What is in this article?:
- Novel flavor profiles, snacks and artisan drinks lead 2013 restaurant trends
- 3. Everyone still wants to be Chipotle
- 6. Be careful what you promise
- 9. Breads and greens
What’s on the radar for 2013?
3. Everyone still wants to be Chipotle
We’re seeing fast-casual service models applied to pizza, fish, chicken, Greek, noodles, Asian (Chipotle’s own ShopHouse Southeast Asian Kitchen), hot dogs and tacos. Want to know where it all began? Get yourself to a San Francisco taqueria.
Because fast-casual concepts seem fresh and new, they’re entry points to sample new ethnic cuisines, especially for millennials. Customizable sushi, Indian-inflected wraps, and a banh mi version of Subway would be examples.
Look for more established brands to jump into the market. Red Robin is playing with the fast-casual Burger Works; Pizza Inn spawned Pie 5; JR’s Burger Grill descended from Johnny Rocket’s; a second Deckers and a second Blaze Modern BBQ are cobranded with White Castle buildings and mature brands like Denny’s, Sbarro, Shoney’s and IHOP are experimenting.
Everyone understands the system: Interactive service with food made in front of you; customizable upscale options; bolder flavors; distinctive, contemporary décor; prices about half-again as much as fast food and slightly slower service in exchange for better quality.
But the system alone isn’t enough. Fast-casual concepts need to represent values as well as value. What should consumers know about your food? What do you mean by “transparency?” Where does your bacon come from? What’s your position on sustainability, on recycling, carbon footprint, food miles, genetic modification, gay marriage?
4. Fast food strikes back; more “dumbbell-ing”
At the bottom of the price chain, fast-feeders aren’t taking robust fast-casual competition with a grain of salt. Menu boards are sprouting higher-priced options. Burger chains, smitten by the “gourmet” boom, are adding higher-priced items while maintaining their 99-cent or $1 leaders. Watch for gilded burgers (guacamole, pineapple, mushrooms, crispy onions, but don’t look for goat cheese), pepped-up sauces, ethnic touches, lots of fancier buns and a bit more customization. The dangers: Fast feeders might be edging into fast-casual average checks without delivering a fast-casual experience, and too much trading up leaves a hole at the bottom of the market for someone to fill.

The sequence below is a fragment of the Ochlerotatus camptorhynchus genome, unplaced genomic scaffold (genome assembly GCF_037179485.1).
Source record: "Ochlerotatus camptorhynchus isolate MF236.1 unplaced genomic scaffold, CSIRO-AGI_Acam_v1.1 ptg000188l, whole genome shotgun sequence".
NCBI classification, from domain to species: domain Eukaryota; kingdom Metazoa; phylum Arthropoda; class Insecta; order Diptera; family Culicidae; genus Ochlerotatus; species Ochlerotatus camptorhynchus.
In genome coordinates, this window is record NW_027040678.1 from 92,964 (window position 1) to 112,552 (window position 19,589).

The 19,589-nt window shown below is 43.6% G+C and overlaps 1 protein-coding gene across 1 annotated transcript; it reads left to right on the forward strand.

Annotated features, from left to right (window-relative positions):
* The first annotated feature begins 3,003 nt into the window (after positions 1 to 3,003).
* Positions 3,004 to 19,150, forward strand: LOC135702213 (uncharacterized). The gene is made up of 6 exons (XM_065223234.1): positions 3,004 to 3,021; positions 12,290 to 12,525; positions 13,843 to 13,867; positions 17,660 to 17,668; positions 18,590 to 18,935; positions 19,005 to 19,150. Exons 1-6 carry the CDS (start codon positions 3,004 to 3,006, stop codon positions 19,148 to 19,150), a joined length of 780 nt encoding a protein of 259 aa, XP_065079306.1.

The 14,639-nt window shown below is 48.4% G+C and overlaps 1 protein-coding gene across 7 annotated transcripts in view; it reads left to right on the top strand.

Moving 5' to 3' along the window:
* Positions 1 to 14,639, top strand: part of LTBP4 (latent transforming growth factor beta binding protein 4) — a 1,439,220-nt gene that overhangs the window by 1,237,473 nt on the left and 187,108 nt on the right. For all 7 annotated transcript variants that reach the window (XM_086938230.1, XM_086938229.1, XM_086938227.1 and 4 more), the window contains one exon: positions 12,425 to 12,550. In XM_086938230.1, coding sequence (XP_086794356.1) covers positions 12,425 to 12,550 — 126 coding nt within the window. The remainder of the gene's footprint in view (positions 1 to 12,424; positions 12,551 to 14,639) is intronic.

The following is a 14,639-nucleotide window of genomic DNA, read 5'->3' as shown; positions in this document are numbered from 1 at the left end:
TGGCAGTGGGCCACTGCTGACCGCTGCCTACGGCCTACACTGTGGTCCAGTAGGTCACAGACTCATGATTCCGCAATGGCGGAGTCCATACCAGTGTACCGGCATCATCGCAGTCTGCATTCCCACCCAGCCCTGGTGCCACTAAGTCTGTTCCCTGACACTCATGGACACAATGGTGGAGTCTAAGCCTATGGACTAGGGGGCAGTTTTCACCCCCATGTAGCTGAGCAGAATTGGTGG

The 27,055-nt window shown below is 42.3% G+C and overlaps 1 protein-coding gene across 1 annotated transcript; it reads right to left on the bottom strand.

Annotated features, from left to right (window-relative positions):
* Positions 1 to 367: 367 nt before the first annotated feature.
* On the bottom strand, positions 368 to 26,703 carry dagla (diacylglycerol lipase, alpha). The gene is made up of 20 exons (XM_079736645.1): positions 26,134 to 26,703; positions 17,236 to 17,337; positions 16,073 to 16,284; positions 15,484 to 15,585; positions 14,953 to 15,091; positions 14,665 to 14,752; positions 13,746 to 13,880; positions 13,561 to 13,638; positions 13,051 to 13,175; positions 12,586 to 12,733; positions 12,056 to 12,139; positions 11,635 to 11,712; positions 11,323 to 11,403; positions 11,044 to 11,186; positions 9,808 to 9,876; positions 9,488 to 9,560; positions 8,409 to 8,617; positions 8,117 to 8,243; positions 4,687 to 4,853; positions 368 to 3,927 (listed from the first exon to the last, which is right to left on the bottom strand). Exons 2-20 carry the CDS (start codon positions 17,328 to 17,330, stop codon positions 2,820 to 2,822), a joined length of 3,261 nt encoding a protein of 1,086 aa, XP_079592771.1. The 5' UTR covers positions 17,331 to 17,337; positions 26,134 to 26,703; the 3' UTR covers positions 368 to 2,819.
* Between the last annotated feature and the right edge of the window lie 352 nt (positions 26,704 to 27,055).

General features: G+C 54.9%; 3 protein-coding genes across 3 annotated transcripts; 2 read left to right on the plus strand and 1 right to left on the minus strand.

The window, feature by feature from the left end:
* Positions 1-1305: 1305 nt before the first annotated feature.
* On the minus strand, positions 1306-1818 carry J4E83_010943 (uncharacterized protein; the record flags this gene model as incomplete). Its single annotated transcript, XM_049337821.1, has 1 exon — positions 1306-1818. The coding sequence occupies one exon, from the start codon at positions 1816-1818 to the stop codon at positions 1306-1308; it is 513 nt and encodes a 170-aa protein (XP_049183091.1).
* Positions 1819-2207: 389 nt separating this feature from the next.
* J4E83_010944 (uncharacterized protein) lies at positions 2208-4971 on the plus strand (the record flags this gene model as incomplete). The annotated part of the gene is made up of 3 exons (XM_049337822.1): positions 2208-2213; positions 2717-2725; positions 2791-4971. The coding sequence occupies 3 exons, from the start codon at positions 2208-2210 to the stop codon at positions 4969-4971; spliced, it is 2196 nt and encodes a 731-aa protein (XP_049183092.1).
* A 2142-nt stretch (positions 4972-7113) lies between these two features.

Minis have expanded. If fits your car’s cup-holder, if you can eat it with one hand — or better yet, two fingers — or if you can dip it, then it’s being tested in chains’ R&D kitchens. We’re seeing sausage bites, cake pops, chicken dippers, rolled sandwiches, teeny cinnamon buns, mini shakes and more. Dashboard dining has turned into all-day snacking, a boon to quick-service operators. Expect more fast-casual concepts to add drive-through windows to capture some of this business.)
Image-building is critical to consumer acceptance for upscale items. So language is changing. Domino’s pan pizza is “hand made” (take that, Pizza Hut!). Arby’s wants you to think that in-store meat slicing means the food is “fresh.” “Real” (as in real fruit) will be an overused word.
Taco Bell’s Chipotle-like menu graft-on rang a bell, so look for similar imitation among other fast feeders. Interesting factoid: At Jack in Box more than one in six checks is over $7, while $3 or less accounts for slightly less than one in four checks … so you can see the attraction of going while keeping bargain prices, too. It’s called “dumbbell-ing” the menu.
5. The snackification of the U.S.
We’re eating less at every meal, but more than making up for it with endless snacking. And our collectively expanding waistlines prove it. Snacks account for one in five “eating occasions.” Multiple snacks now qualify as a fourth meal. Even the traditional three are degenerating into nibbles and bits.
Snacks are becoming increasingly sophisticated. Glorified miniburgers, wraps with exotic fillings, upscale dips and the like are building off-hours bar traffic. Lots more minis are showing up at fast food chains, adding impulse revenue to between-meal shoulder.